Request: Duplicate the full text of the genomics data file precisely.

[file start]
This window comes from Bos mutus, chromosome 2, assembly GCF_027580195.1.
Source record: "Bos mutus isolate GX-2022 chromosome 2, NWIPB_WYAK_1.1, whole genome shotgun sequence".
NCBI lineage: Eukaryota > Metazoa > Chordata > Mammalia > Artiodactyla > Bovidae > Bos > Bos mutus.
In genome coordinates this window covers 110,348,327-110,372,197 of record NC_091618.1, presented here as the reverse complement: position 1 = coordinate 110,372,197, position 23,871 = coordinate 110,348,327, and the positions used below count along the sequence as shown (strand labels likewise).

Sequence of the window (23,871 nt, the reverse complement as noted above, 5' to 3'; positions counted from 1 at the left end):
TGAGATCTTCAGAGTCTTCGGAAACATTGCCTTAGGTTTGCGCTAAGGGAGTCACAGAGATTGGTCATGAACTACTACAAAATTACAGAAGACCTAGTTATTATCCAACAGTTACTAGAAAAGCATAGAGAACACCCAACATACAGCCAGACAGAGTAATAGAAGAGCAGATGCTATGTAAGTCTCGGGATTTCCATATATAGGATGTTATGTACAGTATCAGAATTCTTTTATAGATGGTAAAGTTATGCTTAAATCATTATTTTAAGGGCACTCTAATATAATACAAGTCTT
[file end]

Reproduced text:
This window comes from Bos mutus, chromosome 2, assembly GCF_027580195.1.
Source record: "Bos mutus isolate GX-2022 chromosome 2, NWIPB_WYAK_1.1, whole genome shotgun sequence".
NCBI lineage: Eukaryota > Metazoa > Chordata > Mammalia > Artiodactyla > Bovidae > Bos > Bos mutus.
In genome coordinates this window covers 110,348,327-110,372,197 of record NC_091618.1, presented here as the reverse complement: position 1 = coordinate 110,372,197, position 23,871 = coordinate 110,348,327, and the positions used below count along the sequence as shown (strand labels likewise).

Sequence of the window (23,871 nt, the reverse complement as noted above, 5' to 3'; positions counted from 1 at the left end):
TGAGATCTTCAGAGTCTTCGGAAACATTGCCTTAGGTTTGCGCTAAGGGAGTCACAGAGATTGGTCATGAACTACTACAAAATTACAGAAGACCTAGTTATTATCCAACAGTTACTAGAAAAGCATAGAGAACACCCAACATACAGCCAGACAGAGTAATAGAAGAGCAGATGCTATGTAAGTCTCGGGATTTCCATATATAGGATGTTATGTACAGTATCAGAATTCTTTTATAGATGGTAAAGTTATGCTTAAATCATTATTTTAAGGGCACTCTAATATAATACAAGTCTT